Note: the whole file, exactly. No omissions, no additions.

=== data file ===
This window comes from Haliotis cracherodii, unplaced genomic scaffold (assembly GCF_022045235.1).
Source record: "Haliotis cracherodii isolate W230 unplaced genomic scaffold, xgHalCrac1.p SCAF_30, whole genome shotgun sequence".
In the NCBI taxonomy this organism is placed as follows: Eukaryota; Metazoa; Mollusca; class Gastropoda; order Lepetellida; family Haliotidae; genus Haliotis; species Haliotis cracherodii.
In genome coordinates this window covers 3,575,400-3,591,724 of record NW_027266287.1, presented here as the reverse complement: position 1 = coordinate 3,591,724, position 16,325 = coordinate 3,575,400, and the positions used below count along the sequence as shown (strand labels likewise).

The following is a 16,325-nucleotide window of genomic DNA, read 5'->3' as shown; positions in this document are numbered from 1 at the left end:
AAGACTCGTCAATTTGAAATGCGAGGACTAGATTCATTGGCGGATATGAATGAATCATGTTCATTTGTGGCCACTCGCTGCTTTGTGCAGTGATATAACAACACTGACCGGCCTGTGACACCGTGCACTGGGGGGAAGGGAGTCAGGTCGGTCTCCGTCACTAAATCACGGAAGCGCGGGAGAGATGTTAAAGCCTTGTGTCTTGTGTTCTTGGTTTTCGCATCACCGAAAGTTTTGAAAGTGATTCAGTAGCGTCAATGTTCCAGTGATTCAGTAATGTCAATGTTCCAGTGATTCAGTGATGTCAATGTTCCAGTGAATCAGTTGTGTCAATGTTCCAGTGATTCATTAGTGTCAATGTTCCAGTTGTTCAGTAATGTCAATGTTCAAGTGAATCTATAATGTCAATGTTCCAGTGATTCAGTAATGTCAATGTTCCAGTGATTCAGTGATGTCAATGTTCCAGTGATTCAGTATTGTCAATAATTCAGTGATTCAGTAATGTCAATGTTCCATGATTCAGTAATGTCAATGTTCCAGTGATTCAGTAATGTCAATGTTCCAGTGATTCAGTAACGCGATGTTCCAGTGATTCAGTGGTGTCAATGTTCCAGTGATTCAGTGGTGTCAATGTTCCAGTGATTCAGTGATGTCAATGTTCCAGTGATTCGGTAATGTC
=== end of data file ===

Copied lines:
This window comes from Haliotis cracherodii, unplaced genomic scaffold (assembly GCF_022045235.1).
Source record: "Haliotis cracherodii isolate W230 unplaced genomic scaffold, xgHalCrac1.p SCAF_30, whole genome shotgun sequence".
In the NCBI taxonomy this organism is placed as follows: Eukaryota; Metazoa; Mollusca; class Gastropoda; order Lepetellida; family Haliotidae; genus Haliotis; species Haliotis cracherodii.
In genome coordinates this window covers 3,575,400-3,591,724 of record NW_027266287.1, presented here as the reverse complement: position 1 = coordinate 3,591,724, position 16,325 = coordinate 3,575,400, and the positions used below count along the sequence as shown (strand labels likewise).

The following is a 16,325-nucleotide window of genomic DNA, read 5'->3' as shown; positions in this document are numbered from 1 at the left end:
AAGACTCGTCAATTTGAAATGCGAGGACTAGATTCATTGGCGGATATGAATGAATCATGTTCATTTGTGGCCACTCGCTGCTTTGTGCAGTGATATAACAACACTGACCGGCCTGTGACACCGTGCACTGGGGGGAAGGGAGTCAGGTCGGTCTCCGTCACTAAATCACGGAAGCGCGGGAGAGATGTTAAAGCCTTGTGTCTTGTGTTCTTGGTTTTCGCATCACCGAAAGTTTTGAAAGTGATTCAGTAGCGTCAATGTTCCAGTGATTCAGTAATGTCAATGTTCCAGTGATTCAGTGATGTCAATGTTCCAGTGAATCAGTTGTGTCAATGTTCCAGTGATTCATTAGTGTCAATGTTCCAGTTGTTCAGTAATGTCAATGTTCAAGTGAATCTATAATGTCAATGTTCCAGTGATTCAGTAATGTCAATGTTCCAGTGATTCAGTGATGTCAATGTTCCAGTGATTCAGTATTGTCAATAATTCAGTGATTCAGTAATGTCAATGTTCCATGATTCAGTAATGTCAATGTTCCAGTGATTCAGTAATGTCAATGTTCCAGTGATTCAGTAACGCGATGTTCCAGTGATTCAGTGGTGTCAATGTTCCAGTGATTCAGTGGTGTCAATGTTCCAGTGATTCAGTGATGTCAATGTTCCAGTGATTCGGTAATGTC